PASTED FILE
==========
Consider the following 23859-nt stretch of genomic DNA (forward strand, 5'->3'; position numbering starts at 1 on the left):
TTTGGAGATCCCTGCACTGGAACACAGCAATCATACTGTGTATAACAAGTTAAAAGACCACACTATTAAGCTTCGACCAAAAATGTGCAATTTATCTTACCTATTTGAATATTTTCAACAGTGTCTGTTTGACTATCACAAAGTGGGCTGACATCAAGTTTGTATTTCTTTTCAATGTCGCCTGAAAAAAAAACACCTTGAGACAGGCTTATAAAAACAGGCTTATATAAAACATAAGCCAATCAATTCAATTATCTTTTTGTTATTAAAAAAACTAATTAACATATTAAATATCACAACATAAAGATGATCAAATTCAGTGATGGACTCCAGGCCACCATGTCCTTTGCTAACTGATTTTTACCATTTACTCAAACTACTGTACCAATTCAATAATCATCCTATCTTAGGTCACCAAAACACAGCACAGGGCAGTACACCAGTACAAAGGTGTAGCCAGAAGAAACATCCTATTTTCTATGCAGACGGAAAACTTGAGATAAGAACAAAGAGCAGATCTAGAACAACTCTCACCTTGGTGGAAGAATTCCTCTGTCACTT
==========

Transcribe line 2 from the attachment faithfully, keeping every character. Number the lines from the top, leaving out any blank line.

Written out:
TTTGGAGATCCCTGCACTGGAACACAGCAATCATACTGTGTATAACAAGTTAAAAGACCACACTATTAAGCTTCGACCAAAAATGTGCAATTTATCTTACCTATTTGAATATTTTCAACAGTGTCTGTTTGACTATCACAAAGTGGGCTGACATCAAGTTTGTATTTCTTTTCAATGTCGCCTGAAAAAAAAACACCTTGAGACAGGCTTATAAAAACAGGCTTATATAAAACATAAGCCAATCAATTCAATTATCTTTTTGTTATTAAAAAAACTAATTAACATATTAAATATCACAACATAAAGATGATCAAATTCAGTGATGGACTCCAGGCCACCATGTCCTTTGCTAACTGATTTTTACCATTTACTCAAACTACTGTACCAATTCAATAATCATCCTATCTTAGGTCACCAAAACACAGCACAGGGCAGTACACCAGTACAAAGGTGTAGCCAGAAGAAACATCCTATTTTCTATGCAGACGGAAAACTTGAGATAAGAACAAAGAGCAGATCTAGAACAACTCTCACCTTGGTGGAAGAATTCCTCTGTCACTT